The question is which features of the world count in comparative advantage? Swiss producers’ strong work ethic and Canadians’ use of English help determine their comparative advantage. Economies of scale benefit producers who have come to serve a larger market. Market institutions and a political system favorable to enterprise also help determine comparative advantage. But don’t the Chinese government’s subsidies and other assistance to Chinese businesses also help determine the latter’s comparative advantage? Similarly, aren’t the subsidies that aircraft maker Bombardier got from the Canadian and Québec governments now part of the company’s comparative advantage?
Such interrogations are related to an important argument made by Paul Krugman in an article later published in the Journal of Economic Literature (“What Should Trade Negotiators Negotiate About?” 35-3: 113-120). Krugman argued that government regulations and taxes are part of the comparative advantage landscape; they do change relative prices, but trade proceeds – and should be left to proceed – from that point on.
This comprehensive concept of comparative advantage does not invalidate arguments against inefficient or immoral regulations, taxes, or subsidies. We may wish (often contra Krugman) that these measures do not exist in our own country, and try to persuade foreigners that they should not be subjected to them either. But they do not extinguish comparative advantage and negate all benefits from trade.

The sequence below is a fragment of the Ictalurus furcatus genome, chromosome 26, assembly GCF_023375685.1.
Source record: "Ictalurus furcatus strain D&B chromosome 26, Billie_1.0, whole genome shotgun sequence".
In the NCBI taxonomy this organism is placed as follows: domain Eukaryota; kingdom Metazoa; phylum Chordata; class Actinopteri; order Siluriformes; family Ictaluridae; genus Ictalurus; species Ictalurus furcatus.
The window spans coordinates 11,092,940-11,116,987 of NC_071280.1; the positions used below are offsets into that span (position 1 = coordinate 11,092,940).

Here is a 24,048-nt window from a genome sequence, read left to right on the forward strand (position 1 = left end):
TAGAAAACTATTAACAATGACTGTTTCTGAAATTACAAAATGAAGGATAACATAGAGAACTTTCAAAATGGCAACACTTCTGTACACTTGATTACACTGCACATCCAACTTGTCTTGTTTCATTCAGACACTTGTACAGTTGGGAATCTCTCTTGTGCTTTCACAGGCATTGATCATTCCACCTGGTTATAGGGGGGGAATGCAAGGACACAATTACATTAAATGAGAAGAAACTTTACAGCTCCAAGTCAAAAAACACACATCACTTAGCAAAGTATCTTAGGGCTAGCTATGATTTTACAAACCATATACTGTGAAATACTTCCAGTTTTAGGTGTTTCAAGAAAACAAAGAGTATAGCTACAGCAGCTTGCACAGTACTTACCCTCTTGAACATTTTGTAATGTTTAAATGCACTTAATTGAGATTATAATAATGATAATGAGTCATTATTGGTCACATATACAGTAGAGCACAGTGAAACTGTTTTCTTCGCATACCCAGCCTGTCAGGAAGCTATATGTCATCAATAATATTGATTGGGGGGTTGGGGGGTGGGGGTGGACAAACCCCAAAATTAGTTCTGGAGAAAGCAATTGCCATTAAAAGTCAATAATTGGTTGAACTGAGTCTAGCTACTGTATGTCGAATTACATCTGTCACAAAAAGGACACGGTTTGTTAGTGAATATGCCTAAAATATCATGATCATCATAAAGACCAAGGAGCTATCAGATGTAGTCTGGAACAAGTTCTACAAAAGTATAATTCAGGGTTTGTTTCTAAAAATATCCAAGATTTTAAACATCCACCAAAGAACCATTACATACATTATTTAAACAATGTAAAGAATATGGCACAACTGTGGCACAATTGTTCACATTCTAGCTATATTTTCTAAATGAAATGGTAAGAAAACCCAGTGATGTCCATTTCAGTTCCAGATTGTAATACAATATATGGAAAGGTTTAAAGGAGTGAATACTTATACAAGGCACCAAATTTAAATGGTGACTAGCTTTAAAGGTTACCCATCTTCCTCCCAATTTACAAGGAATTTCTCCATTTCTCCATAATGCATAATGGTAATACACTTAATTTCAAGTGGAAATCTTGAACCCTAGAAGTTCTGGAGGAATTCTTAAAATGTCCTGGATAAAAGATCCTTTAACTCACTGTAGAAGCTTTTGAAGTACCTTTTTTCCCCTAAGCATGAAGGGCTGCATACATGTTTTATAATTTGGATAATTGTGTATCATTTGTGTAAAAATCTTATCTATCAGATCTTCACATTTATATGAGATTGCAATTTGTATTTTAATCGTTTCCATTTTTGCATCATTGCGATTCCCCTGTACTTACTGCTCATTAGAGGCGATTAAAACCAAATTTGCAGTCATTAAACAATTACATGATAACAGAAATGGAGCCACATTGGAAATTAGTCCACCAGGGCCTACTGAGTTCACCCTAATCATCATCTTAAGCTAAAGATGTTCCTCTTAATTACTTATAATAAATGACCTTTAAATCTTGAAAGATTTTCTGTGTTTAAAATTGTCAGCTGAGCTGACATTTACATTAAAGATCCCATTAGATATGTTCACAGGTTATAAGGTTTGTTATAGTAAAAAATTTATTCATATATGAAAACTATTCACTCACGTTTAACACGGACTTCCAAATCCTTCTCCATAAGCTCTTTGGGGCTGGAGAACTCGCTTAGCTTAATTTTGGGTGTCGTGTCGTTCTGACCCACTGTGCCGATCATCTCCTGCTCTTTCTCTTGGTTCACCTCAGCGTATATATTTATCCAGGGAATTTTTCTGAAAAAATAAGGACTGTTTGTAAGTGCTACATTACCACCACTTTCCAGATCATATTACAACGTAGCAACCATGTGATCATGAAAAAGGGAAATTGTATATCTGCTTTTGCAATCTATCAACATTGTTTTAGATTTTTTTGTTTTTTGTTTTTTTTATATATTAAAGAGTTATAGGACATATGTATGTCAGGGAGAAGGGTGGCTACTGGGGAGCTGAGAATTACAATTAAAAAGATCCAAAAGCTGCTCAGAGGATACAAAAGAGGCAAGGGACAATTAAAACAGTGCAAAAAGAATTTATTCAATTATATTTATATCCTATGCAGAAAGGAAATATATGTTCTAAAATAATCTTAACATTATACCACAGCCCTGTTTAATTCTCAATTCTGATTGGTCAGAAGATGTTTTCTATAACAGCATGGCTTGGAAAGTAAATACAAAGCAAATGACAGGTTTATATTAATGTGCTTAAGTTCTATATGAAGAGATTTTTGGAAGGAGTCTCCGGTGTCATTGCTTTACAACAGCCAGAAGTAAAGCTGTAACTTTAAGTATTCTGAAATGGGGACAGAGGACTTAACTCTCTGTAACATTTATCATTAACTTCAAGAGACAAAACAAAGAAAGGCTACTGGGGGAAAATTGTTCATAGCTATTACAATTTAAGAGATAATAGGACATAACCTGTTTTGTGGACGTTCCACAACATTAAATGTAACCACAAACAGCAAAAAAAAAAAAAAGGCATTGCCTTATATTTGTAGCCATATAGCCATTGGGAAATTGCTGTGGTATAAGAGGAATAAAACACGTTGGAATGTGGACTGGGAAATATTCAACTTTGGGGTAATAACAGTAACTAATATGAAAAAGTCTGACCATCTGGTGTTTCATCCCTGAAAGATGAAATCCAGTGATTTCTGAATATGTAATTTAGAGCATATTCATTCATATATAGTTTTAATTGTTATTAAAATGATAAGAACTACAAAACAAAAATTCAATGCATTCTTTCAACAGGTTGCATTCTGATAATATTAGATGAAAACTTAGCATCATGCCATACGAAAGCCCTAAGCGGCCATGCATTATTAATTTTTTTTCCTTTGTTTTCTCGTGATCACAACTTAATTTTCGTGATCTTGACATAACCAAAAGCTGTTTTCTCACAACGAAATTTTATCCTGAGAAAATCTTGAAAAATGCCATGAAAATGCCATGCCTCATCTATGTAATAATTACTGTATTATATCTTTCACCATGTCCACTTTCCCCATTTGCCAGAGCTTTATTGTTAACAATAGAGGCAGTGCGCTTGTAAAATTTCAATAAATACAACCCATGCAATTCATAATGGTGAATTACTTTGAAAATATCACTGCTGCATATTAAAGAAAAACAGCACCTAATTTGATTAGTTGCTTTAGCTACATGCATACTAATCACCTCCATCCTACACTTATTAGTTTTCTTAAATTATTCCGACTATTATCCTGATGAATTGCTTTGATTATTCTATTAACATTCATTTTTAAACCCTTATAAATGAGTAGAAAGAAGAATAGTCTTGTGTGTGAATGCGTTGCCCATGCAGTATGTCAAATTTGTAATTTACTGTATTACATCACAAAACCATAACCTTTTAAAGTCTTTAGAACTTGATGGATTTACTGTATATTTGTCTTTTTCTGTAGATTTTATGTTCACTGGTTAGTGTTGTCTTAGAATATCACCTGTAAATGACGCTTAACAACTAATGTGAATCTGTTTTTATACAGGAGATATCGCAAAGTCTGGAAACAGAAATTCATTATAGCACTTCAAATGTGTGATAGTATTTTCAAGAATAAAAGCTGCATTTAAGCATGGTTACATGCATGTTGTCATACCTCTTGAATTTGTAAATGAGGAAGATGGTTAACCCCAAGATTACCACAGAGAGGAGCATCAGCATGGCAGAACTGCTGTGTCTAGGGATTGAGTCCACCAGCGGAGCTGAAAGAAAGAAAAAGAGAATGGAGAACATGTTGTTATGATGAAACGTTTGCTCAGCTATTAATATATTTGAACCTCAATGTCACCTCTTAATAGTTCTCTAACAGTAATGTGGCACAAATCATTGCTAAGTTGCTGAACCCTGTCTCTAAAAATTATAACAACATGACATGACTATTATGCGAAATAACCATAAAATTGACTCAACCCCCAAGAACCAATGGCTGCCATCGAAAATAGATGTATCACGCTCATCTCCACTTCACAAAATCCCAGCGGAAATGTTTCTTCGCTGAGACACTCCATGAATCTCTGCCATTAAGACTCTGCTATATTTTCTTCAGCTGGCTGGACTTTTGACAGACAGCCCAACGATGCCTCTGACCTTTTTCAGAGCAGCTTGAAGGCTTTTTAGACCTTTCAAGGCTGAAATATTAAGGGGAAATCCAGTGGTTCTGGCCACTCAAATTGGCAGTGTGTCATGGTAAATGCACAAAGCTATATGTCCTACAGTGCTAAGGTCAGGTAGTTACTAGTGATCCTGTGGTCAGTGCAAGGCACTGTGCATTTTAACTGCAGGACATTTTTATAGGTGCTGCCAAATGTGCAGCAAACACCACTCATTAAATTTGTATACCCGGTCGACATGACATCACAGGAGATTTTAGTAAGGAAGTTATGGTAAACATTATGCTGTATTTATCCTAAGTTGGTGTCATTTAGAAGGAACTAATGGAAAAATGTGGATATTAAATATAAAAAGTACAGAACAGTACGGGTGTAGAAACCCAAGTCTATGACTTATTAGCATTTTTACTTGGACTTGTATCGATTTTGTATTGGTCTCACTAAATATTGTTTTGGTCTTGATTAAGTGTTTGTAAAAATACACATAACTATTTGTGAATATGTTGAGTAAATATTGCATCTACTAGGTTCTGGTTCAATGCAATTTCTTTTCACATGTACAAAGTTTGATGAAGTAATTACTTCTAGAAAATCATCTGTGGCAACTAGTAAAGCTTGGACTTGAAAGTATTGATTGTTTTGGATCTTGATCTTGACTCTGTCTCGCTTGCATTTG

Except perhaps in extreme cases (for example, trading in stolen goods, such as goods made with slave labor), foreign governments’ interventions do not justify another government prohibiting its own residents from trading with the regulated or subsidized foreigners. One can wish that one’s trading partners were freer and thus more productive and wealthy, but it remains beneficial to trade with them, even if not as much as it would be in an ideal world where everybody were perfectly free.
As Krugman suggests, this wide view of comparative advantage reconciles free trade and political decentralization at the world level. It is beneficial and possible to have both. On the one hand, political decentralization is necessary to preserve liberty and experimentation, as opposed to a world government. Different peoples can have different sets of regulations, including less regulation. There is no need to impose standards or regulatory harmonization in “free trade” agreements. On the other hand, the benefits of free trade are preserved because comparative advantage continues to exist under intervention, although with some distortions. The distortions introduced by a world government monopoly would certainly be worse.
This line of argument supports the idea that unilateral free trade is beneficial: it is in the interest of (most of) a country’s residents to be free to import at will whatever obstacles other national governments impose on their own citizens or subjects.
Pierre Lemieux is an economist affiliated with the Department of Management Sciences of the Université du Québec en Outaouais. His forthcoming book, to be published by the Mercatus Center at George Mason University, will aim at answering common objections to free trade. Email: PL@pierrelemieux.com.